Tiger Woods didn't win his own golf tournament, didn't make a Sunday charge, and never really contended after Friday afternoon. He was in the mix, yet he wasn't, and he undoubtedly left Sherwood Country Club a bit miffed about a relatively ordinary performance.
It was far from the riveting duel he had with McDowell two years ago, or the back-and-forth Woods had with Zach Johnson last year as Tiger won his first victory in more than two years with the fabulous scotty cameron putter for sale online.
But this time, the stakes were different. Woods made it clear that he viewed this tournament as the end to the 2012 season, and he will take an extended break before getting ready for his first event of 2013. Woods is unlikely to pick up a club again before the holidays, unless it is to knock balls around with his son Charlie.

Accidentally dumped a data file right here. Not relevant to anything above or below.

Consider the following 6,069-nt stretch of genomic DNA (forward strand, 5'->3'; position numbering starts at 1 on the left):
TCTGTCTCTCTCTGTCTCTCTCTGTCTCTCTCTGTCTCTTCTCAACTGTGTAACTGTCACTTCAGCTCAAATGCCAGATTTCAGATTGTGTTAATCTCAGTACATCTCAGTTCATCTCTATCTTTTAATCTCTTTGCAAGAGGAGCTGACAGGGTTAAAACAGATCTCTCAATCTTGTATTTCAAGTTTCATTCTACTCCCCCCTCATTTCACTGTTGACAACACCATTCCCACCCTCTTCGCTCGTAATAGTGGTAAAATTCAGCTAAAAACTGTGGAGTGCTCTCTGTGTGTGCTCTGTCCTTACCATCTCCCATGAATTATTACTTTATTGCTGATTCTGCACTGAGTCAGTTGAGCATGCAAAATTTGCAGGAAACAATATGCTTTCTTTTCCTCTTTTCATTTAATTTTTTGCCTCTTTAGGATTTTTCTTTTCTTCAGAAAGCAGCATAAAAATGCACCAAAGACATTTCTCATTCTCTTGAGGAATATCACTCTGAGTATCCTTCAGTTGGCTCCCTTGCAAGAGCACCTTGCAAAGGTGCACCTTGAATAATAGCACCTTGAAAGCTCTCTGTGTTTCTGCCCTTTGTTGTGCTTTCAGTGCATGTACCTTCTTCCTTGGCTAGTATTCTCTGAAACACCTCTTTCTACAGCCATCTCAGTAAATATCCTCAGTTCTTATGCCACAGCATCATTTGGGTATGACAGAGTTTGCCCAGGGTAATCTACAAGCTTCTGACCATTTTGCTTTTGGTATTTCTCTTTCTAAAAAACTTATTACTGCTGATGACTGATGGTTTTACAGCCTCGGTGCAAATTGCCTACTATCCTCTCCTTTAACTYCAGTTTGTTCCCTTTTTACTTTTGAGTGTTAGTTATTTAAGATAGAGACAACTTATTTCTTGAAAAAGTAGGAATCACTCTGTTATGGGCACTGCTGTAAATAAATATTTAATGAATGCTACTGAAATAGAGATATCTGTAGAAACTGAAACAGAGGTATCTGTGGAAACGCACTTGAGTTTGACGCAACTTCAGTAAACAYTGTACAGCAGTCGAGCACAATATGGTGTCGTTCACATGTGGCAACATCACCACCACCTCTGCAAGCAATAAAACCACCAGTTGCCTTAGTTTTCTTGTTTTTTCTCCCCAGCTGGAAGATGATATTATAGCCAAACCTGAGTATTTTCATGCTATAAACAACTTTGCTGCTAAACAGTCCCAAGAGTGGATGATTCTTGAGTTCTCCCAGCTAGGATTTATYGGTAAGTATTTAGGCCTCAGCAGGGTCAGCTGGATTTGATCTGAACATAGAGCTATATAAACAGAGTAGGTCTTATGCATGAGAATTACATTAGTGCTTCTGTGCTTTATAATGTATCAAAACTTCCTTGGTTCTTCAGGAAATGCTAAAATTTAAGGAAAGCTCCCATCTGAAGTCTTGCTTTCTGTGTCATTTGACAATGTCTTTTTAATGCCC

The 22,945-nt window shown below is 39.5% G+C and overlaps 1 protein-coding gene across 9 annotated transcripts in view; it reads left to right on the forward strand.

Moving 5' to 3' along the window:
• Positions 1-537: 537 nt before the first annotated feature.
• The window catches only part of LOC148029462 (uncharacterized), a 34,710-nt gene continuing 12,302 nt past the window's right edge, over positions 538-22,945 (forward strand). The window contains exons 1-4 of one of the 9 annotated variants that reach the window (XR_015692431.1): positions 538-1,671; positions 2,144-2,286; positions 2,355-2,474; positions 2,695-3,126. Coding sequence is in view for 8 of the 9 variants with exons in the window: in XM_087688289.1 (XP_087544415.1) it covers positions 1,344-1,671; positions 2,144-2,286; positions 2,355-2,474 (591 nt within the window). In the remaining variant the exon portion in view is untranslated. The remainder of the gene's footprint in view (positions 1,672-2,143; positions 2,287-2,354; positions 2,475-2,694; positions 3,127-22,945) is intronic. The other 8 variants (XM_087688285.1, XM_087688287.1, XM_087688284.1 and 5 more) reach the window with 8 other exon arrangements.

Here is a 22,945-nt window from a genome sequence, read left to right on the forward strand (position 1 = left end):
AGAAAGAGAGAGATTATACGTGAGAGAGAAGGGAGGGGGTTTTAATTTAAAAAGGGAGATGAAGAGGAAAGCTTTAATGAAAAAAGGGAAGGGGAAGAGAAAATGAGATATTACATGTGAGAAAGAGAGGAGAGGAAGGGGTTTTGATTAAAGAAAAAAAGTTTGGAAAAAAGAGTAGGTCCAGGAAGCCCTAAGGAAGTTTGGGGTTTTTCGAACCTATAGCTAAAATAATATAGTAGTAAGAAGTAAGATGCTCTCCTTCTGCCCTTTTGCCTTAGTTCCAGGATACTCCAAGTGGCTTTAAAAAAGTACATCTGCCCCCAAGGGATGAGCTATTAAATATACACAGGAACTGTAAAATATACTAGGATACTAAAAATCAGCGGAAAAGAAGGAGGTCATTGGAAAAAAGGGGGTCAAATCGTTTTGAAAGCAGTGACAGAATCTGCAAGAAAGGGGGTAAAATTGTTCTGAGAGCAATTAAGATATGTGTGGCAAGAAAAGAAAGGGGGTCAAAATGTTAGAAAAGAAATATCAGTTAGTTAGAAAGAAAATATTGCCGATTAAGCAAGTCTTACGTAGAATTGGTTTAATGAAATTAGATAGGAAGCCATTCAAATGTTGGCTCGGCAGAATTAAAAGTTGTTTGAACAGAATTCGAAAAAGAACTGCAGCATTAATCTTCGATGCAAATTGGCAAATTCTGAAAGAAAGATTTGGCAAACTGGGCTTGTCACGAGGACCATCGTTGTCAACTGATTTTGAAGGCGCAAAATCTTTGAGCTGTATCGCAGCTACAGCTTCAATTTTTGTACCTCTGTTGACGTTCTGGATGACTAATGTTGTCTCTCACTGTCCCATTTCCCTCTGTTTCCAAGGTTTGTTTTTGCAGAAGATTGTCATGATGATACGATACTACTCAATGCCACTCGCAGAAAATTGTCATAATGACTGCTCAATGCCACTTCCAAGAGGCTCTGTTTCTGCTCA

Unlike a year ago, when a victory here was deemed as a huge step in his return to prominence, a win this time would not have carried the same weight. Woods had proved already throughout the course of 2012 that he was back among the elite in the game.
His win with his favorite scotty cameron putter at Sherwood last year, although unofficial, was his first since November 2009, and the world ranking points helped him jump from just inside the top 50 to 21st. He added three more official victories on the PGA Tour at the Arnold Palmer Invitational, Memorial Tournament and AT&T National. He ends his 2012 season ranked No. 3 in the world behind Rory McIlroy and Luke Donald.
Woods said his list is considerably shorter than it was a year ago, but if his week at Sherwood showed anything, it was his struggles with the short irons. That would clearly seem to be a point of emphasis in the offseason.
Throughout the 2012 season, it was clear that was the area that has yet to come around.
While Woods was second on the PGA Tour in scoring average at 68.904, sixth in total driving and 34th in strokes gained putting, his ability to hit shots close in the so-called "scoring" zone kept him from doing better.